Veil. n.s. [velum, Latin.]
- A cover to conceal the face.
To feed his fiery lustful eye,
He snatch'd the veil that hung her face before. Fairy Queen.
The Paphian queen from that fierce battle borne,
With gored hand, and veil so rudely torn,
Like terror did among the immortals breed. Waller.
The famous painter cou'd allow no place
For private sorrow in a prince's face:
Yet, that his piece might not exceed belief,
He cast a veil upon the supposed grief. Waller.
As veils transparent cover, but not hide,
Such metaphors appear when right apply'd,
When through the phrase we plainly see the sense,
Truth with such obvious meanings will dispense. Granville.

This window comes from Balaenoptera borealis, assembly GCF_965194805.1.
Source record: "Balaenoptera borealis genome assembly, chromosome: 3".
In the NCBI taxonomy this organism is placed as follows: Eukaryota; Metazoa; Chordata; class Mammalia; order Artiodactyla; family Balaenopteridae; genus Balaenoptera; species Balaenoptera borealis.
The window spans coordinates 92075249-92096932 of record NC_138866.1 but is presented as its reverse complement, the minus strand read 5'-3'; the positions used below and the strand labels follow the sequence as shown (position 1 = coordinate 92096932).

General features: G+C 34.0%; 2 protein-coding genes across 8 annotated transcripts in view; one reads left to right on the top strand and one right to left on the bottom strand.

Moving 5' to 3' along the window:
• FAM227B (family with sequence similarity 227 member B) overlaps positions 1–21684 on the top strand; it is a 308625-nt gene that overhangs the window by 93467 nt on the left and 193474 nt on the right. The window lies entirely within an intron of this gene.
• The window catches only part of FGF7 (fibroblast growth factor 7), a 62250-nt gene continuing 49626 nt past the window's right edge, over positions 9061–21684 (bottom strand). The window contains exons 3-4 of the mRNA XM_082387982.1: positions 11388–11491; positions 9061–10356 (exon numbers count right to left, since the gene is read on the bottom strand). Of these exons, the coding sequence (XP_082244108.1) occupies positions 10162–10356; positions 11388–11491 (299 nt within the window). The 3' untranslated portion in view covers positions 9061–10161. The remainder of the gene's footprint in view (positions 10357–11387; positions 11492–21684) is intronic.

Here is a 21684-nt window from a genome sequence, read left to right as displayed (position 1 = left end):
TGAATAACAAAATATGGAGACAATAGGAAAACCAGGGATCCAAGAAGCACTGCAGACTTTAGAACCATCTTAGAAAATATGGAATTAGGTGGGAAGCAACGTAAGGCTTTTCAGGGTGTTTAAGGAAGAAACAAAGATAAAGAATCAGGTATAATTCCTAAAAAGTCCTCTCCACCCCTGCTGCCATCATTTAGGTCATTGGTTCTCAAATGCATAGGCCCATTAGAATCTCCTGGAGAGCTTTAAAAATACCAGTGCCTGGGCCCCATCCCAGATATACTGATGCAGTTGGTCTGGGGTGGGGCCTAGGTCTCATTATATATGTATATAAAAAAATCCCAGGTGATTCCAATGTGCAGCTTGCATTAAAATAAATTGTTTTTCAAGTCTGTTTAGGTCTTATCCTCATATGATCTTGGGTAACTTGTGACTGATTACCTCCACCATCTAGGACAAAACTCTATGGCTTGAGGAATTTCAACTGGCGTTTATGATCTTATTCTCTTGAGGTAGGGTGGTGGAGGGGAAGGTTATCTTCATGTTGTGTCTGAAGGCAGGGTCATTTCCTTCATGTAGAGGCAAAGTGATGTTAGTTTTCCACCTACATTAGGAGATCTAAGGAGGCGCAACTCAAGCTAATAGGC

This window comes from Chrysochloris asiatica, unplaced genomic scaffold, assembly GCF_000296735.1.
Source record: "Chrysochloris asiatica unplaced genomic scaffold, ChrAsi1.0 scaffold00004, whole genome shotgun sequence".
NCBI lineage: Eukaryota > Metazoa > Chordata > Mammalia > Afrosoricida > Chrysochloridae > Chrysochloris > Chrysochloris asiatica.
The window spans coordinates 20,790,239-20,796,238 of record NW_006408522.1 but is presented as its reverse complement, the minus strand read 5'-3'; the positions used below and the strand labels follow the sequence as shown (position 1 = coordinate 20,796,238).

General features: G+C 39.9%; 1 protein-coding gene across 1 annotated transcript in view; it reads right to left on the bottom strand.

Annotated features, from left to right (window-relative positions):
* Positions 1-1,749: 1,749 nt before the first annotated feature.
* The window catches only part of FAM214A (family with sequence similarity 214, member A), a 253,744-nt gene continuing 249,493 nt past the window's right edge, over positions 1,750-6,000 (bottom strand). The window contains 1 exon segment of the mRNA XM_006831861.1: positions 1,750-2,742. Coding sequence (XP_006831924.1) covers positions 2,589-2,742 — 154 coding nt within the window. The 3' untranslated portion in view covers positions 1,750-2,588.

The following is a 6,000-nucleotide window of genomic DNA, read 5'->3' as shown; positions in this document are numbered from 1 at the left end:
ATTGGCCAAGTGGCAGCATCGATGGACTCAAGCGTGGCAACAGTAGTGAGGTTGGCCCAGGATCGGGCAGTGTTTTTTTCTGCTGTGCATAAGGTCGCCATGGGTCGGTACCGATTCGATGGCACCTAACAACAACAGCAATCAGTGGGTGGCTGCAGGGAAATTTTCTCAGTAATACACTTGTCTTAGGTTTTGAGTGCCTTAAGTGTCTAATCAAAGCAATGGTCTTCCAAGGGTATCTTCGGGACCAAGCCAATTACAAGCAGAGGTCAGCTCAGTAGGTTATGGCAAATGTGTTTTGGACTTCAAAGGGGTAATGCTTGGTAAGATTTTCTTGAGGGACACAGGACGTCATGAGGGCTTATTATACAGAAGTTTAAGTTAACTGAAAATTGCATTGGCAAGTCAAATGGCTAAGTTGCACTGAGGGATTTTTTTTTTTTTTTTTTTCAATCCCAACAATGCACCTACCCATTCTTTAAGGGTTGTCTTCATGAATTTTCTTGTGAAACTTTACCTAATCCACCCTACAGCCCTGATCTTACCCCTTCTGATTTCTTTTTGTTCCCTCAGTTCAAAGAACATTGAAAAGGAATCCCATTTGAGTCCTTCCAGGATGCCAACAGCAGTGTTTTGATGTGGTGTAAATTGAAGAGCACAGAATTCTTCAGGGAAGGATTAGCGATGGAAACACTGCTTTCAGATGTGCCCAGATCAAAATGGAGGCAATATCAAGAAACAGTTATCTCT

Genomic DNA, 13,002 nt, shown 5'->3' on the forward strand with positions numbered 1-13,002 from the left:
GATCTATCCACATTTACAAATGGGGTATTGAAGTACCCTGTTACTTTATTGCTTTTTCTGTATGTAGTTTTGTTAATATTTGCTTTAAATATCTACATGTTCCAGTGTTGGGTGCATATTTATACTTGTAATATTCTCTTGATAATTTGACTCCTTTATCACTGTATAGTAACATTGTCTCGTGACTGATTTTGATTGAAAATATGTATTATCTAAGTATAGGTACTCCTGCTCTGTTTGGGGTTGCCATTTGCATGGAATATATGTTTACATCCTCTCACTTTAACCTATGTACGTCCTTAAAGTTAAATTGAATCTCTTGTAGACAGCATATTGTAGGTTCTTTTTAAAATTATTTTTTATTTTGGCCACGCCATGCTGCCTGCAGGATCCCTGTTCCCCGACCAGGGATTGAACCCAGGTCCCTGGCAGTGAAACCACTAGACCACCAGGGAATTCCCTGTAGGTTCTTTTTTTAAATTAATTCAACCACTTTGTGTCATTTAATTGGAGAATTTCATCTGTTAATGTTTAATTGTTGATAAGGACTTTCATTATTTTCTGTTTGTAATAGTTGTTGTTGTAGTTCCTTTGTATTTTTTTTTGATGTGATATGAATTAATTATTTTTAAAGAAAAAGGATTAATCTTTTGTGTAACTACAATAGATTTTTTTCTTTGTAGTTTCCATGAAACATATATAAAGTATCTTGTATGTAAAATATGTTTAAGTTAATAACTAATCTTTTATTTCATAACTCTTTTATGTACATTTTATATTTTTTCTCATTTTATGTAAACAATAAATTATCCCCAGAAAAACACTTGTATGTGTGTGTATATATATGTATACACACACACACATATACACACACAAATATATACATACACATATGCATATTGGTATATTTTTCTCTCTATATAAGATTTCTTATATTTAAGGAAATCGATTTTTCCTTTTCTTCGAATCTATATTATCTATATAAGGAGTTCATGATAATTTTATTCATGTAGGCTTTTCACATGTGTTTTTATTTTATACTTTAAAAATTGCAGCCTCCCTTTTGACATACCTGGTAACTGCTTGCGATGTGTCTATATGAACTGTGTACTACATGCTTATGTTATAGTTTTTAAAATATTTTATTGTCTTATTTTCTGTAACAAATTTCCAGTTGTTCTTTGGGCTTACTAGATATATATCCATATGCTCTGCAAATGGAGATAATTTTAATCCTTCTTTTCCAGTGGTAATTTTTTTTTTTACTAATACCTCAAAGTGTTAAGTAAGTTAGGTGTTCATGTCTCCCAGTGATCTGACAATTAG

She accepts the hero, and the dame
Wraps in her vail, and frees from sense of shame. Pope.
- A cover; a disguise.
I will pluck the borrow'd veil of modesty from the so seeming Mrs. Page; divulge Page himself for a secure and wilful Acteon. Shakesp. Merry Wives of Windsor.
Knock on my heart; for thou hast skill to find
If it sound solid, or be fill'd with wind;
And thro' the veil of words thou view'st the naked mind. Dry.
The ill-natured man exposes those failing in human nature, which the other would cast a veil over. Addison.